Home Theatre Projector Buyers Guide
More and more people are looking for that big screen home theatre experience in the comfort of their own home and it has never been easier to achieve.
Whether you are setting it up in a dedicated darkened room with the big theatre speakers and rows of seating. Or a multipurpose living room with a bit of light creeping in, a comfy couch and a sound bar there are projectors to create a stunning home theatre available.
When selecting the ideal projector for your situation there are five main points to consider. :
Colour accuracy is what separates home theatre projectors from their business projector cousins. Home theatre projectors are built from the ground up to cover a wide colour gamut to give you natural skin tones and vibrant colour.
Business projectors are more basic they are built for maximum brightness sacrificing colour to achieve this.
Manufacturers of home theatre projectors use different terms including "Wide colour gamut" or adhering to Hollywood industry standards like "REC.709" or "DCI-P3". Unfortunately every manufacturer has a different way of saying the same thing so the best way to evaluate a projectors colour is by the title and reviews. A home theatre projector will be manufactured to have the best colour reproduction. While Gaming or Entertainment projectors will be brighter but not quite as accurate still good for sports and video games but won't be as spot on in a movie. Then Business projectors will be focused more towards brightness not a bad picture but will usually struggle with skin tones.
Brightness of your home theatre projector is a tricky one. It is the easiest specification to measure as each projector has a brightness rating but more is not necessarily better.
Many projectors with the best colour accuracy have a brightness level around 2000 lumens.
The lumen rating is a measurment of the maximum output not what it will run at in the best colour mode.
If you have a dedicated darkened home theatre room then the brightness is not a big concern. Home theatre projectors even with a brightness as low as 2000 lumens will be give you a fantastic image.
If you are planning a large picture or have a bit of light creeping in we would recommend to get one with 2500-3000 lumens.
For a brighter room Gaming & entertainment projectors will still give decent colour but more brightness of 3500 lumens.
Detail is determined by the resolution of your projector. There are two main resolutions to choose from 1080P (known as Full HD) and 4K (known and Ultra HD).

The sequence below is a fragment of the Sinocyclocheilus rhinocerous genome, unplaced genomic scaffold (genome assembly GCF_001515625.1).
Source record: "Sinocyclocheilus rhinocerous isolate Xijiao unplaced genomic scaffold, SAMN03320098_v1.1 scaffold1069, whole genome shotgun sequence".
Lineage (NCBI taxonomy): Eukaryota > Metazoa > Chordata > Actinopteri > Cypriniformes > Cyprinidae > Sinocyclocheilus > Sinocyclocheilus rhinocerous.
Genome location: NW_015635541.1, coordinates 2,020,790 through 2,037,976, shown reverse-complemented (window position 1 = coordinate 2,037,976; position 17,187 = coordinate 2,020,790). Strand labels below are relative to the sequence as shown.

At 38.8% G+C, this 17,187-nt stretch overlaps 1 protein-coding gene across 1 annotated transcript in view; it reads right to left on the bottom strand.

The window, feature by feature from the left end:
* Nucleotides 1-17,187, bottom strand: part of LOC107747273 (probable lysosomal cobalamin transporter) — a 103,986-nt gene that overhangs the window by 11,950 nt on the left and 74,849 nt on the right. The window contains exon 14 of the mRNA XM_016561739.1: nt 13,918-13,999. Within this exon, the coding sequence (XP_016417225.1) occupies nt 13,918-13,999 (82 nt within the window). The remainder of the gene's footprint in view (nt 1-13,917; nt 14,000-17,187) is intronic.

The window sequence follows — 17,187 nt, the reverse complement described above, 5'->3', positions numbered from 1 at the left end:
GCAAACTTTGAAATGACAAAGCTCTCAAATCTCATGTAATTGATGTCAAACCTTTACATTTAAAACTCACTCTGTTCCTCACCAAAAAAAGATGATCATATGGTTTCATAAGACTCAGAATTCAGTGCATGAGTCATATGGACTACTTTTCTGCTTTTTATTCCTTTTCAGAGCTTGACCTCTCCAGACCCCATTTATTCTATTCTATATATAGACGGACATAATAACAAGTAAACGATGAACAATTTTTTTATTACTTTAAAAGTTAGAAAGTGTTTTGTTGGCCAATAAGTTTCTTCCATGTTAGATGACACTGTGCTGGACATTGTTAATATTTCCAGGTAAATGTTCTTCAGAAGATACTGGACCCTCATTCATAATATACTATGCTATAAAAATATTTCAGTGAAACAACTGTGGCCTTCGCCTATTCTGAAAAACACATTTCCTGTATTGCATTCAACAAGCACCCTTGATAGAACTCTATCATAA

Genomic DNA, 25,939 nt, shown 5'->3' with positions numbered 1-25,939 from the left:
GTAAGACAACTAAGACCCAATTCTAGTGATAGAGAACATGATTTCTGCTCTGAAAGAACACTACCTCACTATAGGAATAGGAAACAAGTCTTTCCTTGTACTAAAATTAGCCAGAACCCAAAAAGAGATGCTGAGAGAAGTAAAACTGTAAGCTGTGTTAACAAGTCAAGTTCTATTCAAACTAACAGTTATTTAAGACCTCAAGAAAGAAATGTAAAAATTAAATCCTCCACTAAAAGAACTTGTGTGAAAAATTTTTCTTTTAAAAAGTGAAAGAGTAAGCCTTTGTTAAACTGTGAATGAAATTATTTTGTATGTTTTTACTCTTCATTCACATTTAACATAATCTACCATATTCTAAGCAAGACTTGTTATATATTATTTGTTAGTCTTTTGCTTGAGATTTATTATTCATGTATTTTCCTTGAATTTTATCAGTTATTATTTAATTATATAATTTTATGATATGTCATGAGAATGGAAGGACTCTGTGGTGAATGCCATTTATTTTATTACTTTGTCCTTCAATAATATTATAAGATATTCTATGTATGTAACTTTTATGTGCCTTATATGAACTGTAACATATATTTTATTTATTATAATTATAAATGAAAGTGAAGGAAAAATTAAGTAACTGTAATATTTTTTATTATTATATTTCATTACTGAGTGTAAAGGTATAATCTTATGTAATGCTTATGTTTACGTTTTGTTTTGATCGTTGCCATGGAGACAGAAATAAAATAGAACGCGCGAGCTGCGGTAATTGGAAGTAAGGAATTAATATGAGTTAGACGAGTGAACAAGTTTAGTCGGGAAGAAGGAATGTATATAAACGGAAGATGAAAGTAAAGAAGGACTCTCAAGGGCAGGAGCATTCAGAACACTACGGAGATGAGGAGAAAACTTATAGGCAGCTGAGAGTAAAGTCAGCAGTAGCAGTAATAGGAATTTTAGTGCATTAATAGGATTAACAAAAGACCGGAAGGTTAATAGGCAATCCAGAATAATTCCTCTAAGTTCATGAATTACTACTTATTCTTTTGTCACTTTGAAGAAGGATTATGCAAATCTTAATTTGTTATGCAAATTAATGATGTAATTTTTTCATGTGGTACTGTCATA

Although the 1080 projectors offer a fantastic picture 4K goes a massive extra step giving you 4 times the detail. It seems like a no brainer go for the better more future proof resolution. But at the moment 4K projectors are still relatively expensive and some basic models are more affordable but will not come with some of the features you can get on a well priced 1080p projector. So it will come down to two factors. Number one is budget, clearly the 1080P projectors will be cheaper and secondly the content you plan on viewing. If you are getting 4K Foxtel and Netflix, have a 4K disk player and are buying up disks then i would definitely go for the 4K projector. But if the majority of your viewing is 1080P from bluray movies or a Full HD Netflix of Foxtel subscription then you would not miss out at all with a 1080P projector.
The contrast level of your projector is one of the more important factors. The contrast level is a measurement of the brightest white the projector can produce and the blackest black. So when you see a specification of 10,000:1 this means the black will be 10,000 times darker the the white shade. In general terms the higher the better although some projectors use an iris to achieve crazy numbers in general this is still one of the better ways to compare projector shading.
This is one of the easier specifications to look out for; the lower the number the lower the noise of the projector. The brighter projectors will obviously be louder as the cooling fans have to spin faster to cool them down, but usually still a manageable 26-32dB. For a darkened dedicated home theatre we would recommend a projector with a 20-26dB noise level to make sure it is not noticeable.